each race has a purpose in arda. one is preserving, the other changing. yin and yang. when the bulk of elves are in aman and not contributing to the greater good of middle-earth (somewhere in the third age/fourth age) an imbalance begins. the elves are not present to preserve and heal the hurts of middle-earth. when they leave and as the few that remain fade, that special healing, and the spiritual healing, is stripped from middle-earth, and the forces of the edain (change, often without heed to preserving and healing) grow apace, with their natural checks removed.

likewise, there was imbalance when the eldar moved about aman and middle-earth while the edain were not yet born. much of middle-earth was still in the sleep of yavanna. promises that were yet to be kept, wonders that had yet to awaken.

during this brief time, when both races were in balance and contributing equally, middle-earth flourished, and was it its best state to combat the evils of morgoth and sauron. no, they could not win an ultimate victory over a vala, but that war belongs to arda marred. the music always orchestrated a time for both the eldar and the edain to stand tall and share their gifts equally. this was the balance, and the noontide.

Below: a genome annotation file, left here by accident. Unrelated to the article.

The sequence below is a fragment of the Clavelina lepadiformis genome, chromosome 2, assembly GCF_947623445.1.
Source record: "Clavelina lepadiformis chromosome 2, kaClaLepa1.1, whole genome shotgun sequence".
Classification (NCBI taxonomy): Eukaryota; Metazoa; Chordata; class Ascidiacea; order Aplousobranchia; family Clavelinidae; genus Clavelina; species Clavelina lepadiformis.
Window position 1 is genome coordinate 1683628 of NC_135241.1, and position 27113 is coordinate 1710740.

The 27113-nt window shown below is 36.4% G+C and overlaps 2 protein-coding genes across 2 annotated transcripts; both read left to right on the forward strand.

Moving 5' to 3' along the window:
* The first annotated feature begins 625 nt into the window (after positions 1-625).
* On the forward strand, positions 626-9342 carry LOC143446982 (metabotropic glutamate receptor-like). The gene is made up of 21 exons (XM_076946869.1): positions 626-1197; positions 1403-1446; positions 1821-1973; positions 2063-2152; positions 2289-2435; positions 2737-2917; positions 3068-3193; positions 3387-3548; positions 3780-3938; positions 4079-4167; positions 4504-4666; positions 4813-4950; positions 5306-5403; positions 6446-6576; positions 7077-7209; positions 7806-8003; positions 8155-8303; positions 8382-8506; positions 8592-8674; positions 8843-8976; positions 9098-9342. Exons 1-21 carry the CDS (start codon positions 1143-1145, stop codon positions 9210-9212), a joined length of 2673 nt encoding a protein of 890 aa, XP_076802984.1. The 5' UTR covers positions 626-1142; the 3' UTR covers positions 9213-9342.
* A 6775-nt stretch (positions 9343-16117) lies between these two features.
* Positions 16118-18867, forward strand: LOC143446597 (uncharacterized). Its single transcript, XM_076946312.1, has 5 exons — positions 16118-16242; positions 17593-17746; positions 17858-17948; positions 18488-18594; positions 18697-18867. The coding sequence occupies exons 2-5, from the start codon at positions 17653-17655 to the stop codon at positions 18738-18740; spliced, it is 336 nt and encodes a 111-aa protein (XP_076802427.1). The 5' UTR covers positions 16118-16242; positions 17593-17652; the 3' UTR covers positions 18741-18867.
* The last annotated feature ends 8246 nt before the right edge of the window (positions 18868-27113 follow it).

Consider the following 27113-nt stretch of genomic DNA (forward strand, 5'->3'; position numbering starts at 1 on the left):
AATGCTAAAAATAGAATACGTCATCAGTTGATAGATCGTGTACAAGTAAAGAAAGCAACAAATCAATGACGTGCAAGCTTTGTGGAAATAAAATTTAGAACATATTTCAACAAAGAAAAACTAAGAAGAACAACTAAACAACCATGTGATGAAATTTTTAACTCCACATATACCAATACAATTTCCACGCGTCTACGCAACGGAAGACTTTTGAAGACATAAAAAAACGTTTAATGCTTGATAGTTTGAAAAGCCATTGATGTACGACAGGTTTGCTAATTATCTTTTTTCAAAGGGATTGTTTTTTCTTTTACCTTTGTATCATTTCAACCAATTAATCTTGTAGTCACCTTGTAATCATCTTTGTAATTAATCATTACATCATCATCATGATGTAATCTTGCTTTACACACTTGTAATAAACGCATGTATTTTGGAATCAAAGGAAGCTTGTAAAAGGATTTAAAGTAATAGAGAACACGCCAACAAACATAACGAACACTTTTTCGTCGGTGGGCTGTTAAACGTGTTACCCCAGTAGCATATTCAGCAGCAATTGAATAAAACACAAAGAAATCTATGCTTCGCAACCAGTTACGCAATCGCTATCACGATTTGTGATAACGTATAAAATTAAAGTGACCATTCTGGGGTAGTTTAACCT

cheers --


.


aka. fili orc-enshield
+++++++++++++++++++
the scene, as i understand it, is exceptionally well-written. fili (in sort of a callback to the scene with the eagles), calls out "thorRIIIIIIN!!!" just as he sees the pale orc veer in for the kill. he picks up the severed arm of an orc which is lying on the ground, swings it up in desperation, effectively blocking the pale orc's blow. and thus, forever after, fili is known as "fili orc-enshield."

this earns him deep respect from his hard-to-please uncle. as well as a hug. kili wipes his boots on the pale orc's glory box. -- maciliel


telain
Rohan

May 10 2013, 2:15am

Post #60 of 110 (180 views)
Shortcut
agreed. and no bubble bath can help Maedhros... [In reply to] Can't Post

Great example (Maedhros). I especially like "shadow on your soul"; an action so significantly wrong that the pureness of the Silmarils would burn the bearer. Am I wrong in thinking there was some discussion a few chapters ago regarding whether Feanor would be able to touch the Silmarils? I think I am falling on the side of "not without third degree burns."